The music industry was among the first to close and will be among the last to reopen as a result of the Covid-19 crisis, placing musicians who depend on income from live performances in very dire financial positions, according to John Taylor, concert organizer and head of the now-canceled Galva summer concert series.

To support musicians during this critical time, Heartland Connections, through non-profit support of the Galva Arts Council, has launched the “Play it Forward” campaign. This program will distribute 20 grants, starting at a minimum of $500, to musicians facing financial emergencies due to Covid, with a live stream of a performance by the artist, recorded at Bishop Hill Creative Commons without an audience, where additional tips will be collected online for the performer.

Twenty percent of the artists are from the QCA; Peoria has about the same representation, three of the artists are from the Chicago area, two are from Nebraska, and the remainder are from other areas in Illinois.

Concerts will be streamed live from the Heartland Connections Facebook page and YouTube channel.

Below is the schedule for the live stream concerts:

Saturday, May 23rd, 2020

4 p.m.: Tom Sharpe

5 p.m.: Brook Hoover of Surf Zombies

6 p.m.: The Wildwoods

7 p.m.: Avey Grouws Band

8 p.m.: Craig Gerdes

 

Sunday, May 24th, 2020

4 p.m.: Barry Cloyd

5 p.m.: Daniel Watkins

6 p.m.: Bryce Janey of The Janeys

7 p.m.: Angela Meyer

8 p.m.: Joe Stamm

 

Saturday, May 30th, 2020

4 p.m.: Amber Hendricks & the Maintenance

5 p.m.: Lewis Knudsen

6 p.m.: Dee Mill of Art of ILL Fusion

7 p.m.: The Empty Pockets

8 p.m.: Kris Lager

 

Sunday, May 31st, 2020

4 p.m.: Tyler Sjöström

5 p.m.: Jenny Lynn Stacy

6 p.m.: Stone & Snow

7 p.m.: Edward David Anderson

8 p.m.: Chicago Farmer

Taylor recently collected bios from each of the artists, and impressions of how this crisis has devastated their occupations. Here are excerpts from the Quad-Cities performers:

  • Avey Grouws Band – “All five of us have lost our income. Music was our full-time job. It’s how we pay the bills and feed our families. Not being able to work has been both mentally and emotionally stressful as well as financially stressful. We have been trying to do live streams with just 3 of us in the band but they don’t pay like a show would pay. We released our debut album with the publicist on March 20th. This had been set for months.

“The plan was to release the album and then take it on tour. Not being able to tour is frustrating enough. Not being able to tour an album that is topping every chart from Billboard to Roots Music Report to Australian and British airplay charts is downright heartbreaking. Touring and selling merch while on tour is our bread and butter and without it, things have been hard. We are staying positive and hopeful for the future. We refuse to let this take us down. But days are challenging.”

“But yeah…some of us haven’t received our stimulus and some of us still haven’t gotten unemployment. It’s frustrating and scary, but we’re pushing forward.”

  • Angela Meyer – “Prior to Covid-19, I made the majority of my living from live shows. Just in the last two months I’ve cancelled dozens of shows and lost thousands of dollars in revenue. This time has made me rethink my business and craft- coming up with creative ways to play music online & still be able to connect with the folks who’ve been coming out to live shows for the last ten years. I fear that even once we are back to a “new normal” most of the small businesses who supported musicians will not have the extra cash to spend for live music in their business.”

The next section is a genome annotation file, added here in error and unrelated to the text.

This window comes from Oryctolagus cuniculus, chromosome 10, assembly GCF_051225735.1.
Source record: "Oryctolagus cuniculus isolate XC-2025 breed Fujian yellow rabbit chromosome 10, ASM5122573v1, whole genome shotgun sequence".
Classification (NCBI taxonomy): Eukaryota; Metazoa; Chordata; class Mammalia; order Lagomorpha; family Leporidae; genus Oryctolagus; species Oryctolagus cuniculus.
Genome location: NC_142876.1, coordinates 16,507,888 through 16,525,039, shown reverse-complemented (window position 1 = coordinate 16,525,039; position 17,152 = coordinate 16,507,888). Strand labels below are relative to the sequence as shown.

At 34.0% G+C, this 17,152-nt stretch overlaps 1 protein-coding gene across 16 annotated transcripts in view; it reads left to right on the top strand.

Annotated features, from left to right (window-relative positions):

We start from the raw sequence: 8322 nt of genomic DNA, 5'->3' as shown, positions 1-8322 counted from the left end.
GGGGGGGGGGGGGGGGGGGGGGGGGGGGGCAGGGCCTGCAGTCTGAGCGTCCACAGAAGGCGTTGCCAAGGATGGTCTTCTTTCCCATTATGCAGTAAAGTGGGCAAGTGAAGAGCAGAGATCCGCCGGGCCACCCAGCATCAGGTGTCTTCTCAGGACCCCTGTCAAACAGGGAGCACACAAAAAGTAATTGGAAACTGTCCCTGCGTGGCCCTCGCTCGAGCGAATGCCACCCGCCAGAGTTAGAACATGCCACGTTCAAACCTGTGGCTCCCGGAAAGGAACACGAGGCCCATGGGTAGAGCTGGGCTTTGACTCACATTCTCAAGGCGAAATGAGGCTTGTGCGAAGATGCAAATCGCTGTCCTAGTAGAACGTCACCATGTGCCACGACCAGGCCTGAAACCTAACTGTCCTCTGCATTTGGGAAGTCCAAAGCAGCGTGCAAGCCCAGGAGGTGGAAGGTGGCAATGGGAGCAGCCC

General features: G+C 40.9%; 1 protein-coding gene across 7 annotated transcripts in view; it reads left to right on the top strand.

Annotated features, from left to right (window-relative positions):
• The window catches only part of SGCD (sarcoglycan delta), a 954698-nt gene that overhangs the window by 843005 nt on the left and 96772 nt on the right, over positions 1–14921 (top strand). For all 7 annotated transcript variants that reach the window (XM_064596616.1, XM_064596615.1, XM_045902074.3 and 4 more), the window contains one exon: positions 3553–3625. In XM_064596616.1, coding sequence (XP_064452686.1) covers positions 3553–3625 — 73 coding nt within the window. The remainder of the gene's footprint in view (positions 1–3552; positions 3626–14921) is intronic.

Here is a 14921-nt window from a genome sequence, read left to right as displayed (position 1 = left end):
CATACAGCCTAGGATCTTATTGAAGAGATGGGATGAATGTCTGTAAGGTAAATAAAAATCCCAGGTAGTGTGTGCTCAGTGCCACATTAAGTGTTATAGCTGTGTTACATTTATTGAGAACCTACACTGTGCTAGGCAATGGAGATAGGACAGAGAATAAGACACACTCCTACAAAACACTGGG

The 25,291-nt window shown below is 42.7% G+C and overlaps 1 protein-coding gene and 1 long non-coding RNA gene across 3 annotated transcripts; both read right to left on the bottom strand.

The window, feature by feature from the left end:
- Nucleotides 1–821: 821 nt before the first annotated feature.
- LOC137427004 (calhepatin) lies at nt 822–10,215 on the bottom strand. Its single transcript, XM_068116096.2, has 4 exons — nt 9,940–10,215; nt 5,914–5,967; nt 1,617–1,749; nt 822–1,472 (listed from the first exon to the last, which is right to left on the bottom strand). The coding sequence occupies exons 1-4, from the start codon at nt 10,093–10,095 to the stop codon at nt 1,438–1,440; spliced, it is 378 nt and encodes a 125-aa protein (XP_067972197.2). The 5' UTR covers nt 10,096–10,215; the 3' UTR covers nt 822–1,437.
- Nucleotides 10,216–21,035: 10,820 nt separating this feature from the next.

• Lewis Knudsen – “As nearly 100% of my income relies upon gigs, the quarantine has essentially halted my income for the time being.  Other than live stream concerts playing for tips, I have not had income for the past two months, and am living off savings.
  • Jenny Lynn Stacy – “Music is really the only career I’m in. My husband and I also run a sound production company – which we were booked all through the summer.  Losing all of those shows on top of me losing all of my gigs, have really bent our budget in half. I’m also high-risk, dealing with 3 auto-immune disorders and being on immunosuppressive medication, so going out isn’t really an option anyway.  I’m currently trying to bridge the gaps with livestreaming for tips, while my husband tackles unstable delivery driving right now.  The mental-health toll having our livelihood ripped from us is a whole different story.”

Organizers of the “Play It Forward” campaign are asking community members to send videos of ways that music is helping you at this time or has helped you during challenging times in the past, inspiring stories from the community, and messages of hope.

Videos submitted will be shown at breaks between artists during the live streams. Videos can be uploaded at PlayItForward.rocks or emailed to john.r.taylor@gmail.com.

Those who wish to contribute to this fund please visit PlayItForward.rocks, or mail a check to Galva Arts Council, PO Box 29, Galva, IL 61434 with a memo of “Play It Forward.”

Play It Forward is presented by Heartland Connections, through non-profit support from the Galva Arts Council, is made possible by generous support from presenting sponsors the Levitt Foundation and Galesburg Community Foundation.

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Jonathan Turner has been covering the Quad-Cities arts scene for 25 years, first as a reporter with the Dispatch and Rock Island Argus, and then as a reporter with the Quad City Times. Jonathan is also an accomplished actor and musician who has been seen frequently on local theater stages, including those at the Black Box Theatre.